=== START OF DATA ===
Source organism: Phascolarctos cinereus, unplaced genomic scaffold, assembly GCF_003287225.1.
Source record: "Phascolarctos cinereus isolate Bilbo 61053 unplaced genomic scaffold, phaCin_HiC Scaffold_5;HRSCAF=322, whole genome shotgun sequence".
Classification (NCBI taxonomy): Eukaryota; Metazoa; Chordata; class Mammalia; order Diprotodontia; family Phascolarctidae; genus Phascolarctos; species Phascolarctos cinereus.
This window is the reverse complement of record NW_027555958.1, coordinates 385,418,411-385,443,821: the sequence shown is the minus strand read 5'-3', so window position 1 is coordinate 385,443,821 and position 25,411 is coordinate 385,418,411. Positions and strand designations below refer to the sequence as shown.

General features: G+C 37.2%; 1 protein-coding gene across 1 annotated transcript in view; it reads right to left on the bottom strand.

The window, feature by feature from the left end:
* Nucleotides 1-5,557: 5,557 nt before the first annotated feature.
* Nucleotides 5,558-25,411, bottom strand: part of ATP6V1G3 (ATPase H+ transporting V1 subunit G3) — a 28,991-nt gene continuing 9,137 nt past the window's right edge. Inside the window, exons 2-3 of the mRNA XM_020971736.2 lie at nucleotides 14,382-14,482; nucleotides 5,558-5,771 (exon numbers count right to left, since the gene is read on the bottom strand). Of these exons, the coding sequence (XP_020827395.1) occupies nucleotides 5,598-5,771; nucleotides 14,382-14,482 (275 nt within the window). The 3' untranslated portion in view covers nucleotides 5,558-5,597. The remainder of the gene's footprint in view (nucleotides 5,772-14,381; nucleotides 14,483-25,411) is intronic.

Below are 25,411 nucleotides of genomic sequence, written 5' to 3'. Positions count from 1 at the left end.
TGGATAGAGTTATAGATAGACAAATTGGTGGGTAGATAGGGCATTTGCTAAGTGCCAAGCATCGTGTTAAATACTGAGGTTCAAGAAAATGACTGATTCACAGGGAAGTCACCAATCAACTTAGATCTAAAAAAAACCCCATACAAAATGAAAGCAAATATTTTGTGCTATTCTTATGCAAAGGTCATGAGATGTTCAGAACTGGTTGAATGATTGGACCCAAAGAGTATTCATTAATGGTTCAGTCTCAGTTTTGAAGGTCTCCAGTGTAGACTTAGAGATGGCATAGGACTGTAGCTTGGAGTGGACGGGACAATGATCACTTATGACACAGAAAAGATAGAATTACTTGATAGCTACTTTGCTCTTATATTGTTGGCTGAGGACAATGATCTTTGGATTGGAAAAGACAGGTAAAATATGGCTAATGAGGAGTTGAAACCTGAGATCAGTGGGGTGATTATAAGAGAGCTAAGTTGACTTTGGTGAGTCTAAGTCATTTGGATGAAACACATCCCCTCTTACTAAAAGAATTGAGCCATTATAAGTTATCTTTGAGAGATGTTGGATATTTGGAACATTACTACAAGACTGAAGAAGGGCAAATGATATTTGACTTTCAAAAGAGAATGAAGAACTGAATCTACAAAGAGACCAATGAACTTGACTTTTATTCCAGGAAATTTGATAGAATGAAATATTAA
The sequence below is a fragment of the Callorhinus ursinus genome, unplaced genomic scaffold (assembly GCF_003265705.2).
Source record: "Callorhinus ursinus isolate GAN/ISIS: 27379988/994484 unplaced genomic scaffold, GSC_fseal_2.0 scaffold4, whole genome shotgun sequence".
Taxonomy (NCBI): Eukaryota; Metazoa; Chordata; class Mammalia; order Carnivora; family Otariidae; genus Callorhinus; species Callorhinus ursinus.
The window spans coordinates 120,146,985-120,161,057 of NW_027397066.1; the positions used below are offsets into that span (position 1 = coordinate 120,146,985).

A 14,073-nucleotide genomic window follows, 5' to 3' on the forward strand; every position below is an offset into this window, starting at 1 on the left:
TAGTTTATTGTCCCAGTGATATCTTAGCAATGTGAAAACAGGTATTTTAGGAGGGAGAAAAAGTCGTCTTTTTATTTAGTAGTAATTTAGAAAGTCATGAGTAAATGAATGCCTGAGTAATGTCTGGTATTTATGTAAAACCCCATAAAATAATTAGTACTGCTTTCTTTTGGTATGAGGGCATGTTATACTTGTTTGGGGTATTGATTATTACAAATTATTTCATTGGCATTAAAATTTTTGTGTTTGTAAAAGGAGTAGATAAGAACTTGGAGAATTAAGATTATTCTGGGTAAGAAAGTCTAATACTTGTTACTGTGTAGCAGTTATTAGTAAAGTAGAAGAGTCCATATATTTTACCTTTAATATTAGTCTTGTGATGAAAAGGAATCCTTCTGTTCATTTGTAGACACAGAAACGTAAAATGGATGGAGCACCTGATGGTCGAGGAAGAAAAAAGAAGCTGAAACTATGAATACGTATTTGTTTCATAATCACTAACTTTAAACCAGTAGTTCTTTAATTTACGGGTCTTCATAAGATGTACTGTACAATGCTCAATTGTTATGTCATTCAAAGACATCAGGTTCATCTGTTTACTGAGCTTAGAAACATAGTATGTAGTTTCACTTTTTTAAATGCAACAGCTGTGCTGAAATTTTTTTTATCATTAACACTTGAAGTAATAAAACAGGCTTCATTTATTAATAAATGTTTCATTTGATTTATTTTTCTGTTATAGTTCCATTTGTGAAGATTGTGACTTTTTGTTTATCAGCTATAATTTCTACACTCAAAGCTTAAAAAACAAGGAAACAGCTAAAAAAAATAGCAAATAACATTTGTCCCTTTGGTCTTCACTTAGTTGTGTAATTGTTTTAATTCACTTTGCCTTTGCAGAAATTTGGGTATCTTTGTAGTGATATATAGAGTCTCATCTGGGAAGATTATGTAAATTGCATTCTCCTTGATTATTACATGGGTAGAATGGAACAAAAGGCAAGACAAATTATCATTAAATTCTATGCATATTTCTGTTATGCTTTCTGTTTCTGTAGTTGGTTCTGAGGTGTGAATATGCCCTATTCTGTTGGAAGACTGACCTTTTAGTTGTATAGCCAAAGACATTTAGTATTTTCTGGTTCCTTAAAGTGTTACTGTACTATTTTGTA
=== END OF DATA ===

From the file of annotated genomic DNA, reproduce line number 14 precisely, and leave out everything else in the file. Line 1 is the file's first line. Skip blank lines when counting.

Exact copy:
The window spans coordinates 120,146,985-120,161,057 of NW_027397066.1; the positions used below are offsets into that span (position 1 = coordinate 120,146,985).